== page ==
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B.C. Indigenous communities receive funding for hands-on trades training

The province announced funding for six new two-year training programs for Indigenous communities throughout B.C.

Melanie Mark, Minister of Advanced Education, Skills and Training, announced Thursday in Gitaus, that the Industry Training Authority (ITA) is providing $7.5 million to support the trades careers training programs, with funding from the Canada-BC Workforce Development Agreement (WDA).

“For years, Indigenous leaders have been calling for skills training opportunities closer to home to support their community’s needs and self-determination,” Mark said. “Our government is responding to this Call to Action by working in partnership with Indigenous communities, the Industry Training Authority and employers. These new programs will create pathways for Indigenous workers to take advantage of the tens of thousands of in-demand jobs forecasted in the trades over the next decade.”

The programs are estimated to assist more than 475 people and will address community opportunities with courses ranging from exploratory and introductory trades to construction and electrical training.

“These new programs will ensure more individuals have opportunities to access training and become apprentices while giving them the tools to be successful,” said Shelley Gray, CEO, ITA.

READ MORE: All Nations Driving Academy gets boost from province

Programs include Kitselas First Nation’s Kitselas Community-Led Apprenticeship Development. Over two years, an estimated 48 people will receive introductory trades training that will pave the way to apprenticeships.

“Investments from industries, such as LNG, mean it’s busy right now in northwest B.C., with tremendous opportunities to secure long-lasting careers in the skilled trades,” said Judy Gerow, Chief Councillor, Kitselas First Nation. “A successful career in the trades translates into economic security for families in our communities.”

The programs receiving funds are:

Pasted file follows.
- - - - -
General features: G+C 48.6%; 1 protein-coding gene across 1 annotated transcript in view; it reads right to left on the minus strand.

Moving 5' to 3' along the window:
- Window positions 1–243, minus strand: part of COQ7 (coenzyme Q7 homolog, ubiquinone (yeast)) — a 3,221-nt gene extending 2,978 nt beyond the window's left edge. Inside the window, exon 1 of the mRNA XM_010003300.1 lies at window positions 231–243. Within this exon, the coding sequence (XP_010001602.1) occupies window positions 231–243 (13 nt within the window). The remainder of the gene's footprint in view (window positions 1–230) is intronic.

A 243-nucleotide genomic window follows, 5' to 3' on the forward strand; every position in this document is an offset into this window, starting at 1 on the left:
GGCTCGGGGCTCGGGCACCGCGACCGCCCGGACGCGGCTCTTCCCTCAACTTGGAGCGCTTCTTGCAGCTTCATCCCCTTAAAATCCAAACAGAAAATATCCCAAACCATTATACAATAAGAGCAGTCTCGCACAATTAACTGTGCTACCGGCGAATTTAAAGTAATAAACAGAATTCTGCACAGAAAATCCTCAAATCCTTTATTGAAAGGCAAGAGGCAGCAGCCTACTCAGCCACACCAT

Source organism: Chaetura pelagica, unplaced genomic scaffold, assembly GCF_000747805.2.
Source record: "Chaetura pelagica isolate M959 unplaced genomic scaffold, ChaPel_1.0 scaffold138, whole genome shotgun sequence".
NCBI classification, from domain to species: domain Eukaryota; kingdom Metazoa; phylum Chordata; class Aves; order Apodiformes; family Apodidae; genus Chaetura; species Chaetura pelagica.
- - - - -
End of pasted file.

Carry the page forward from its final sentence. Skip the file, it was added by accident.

The Construction Foundation of BC is receiving more than $2 million to provide individualized services, including employment and apprenticeship opportunities, to 110 participants in Nuxalk Nation, Lytton First Nation, Blueberry River First Nation, Ahousaht First Nation, Penticton Indian Band, Tl’etinqox and Witset First Nation.

  • Alternate Pathway to Electrical: ACCESS is receiving more than $900,000 to provide electrical foundation training to 32 participants in Burnaby and Port Coquitlam.
  • Thompson Rivers University (TRU) in Kamloops is receiving almost $1.5 million over two years to provide introductory programs, such as construction craft worker, heavy equipment operator and a trades sampler program to 100 participants in Kamloops, Lillooet and Chase.
  • TRU’s Williams Lake campus is receiving almost $478,000 to provide a heavy mechanics foundation program, including wraparound supports and industry certifications to 28 participants in Williams Lake.
  • Kitselas First Nation is receiving more than $1.2 million over two years to provide introductory training and industry certifications to 48 participants in Gitaus.
  • Camosun College, at its Interurban campus and at Vancouver Island University in Nanaimo, is receiving almost $1.4 million over two years to provide exploratory trades skills foundation courses to 160 participants.

READ MORE: Coast Mountain College’s indigenization efforts recognized at international symposium


Jenna Cocullo | Journalist
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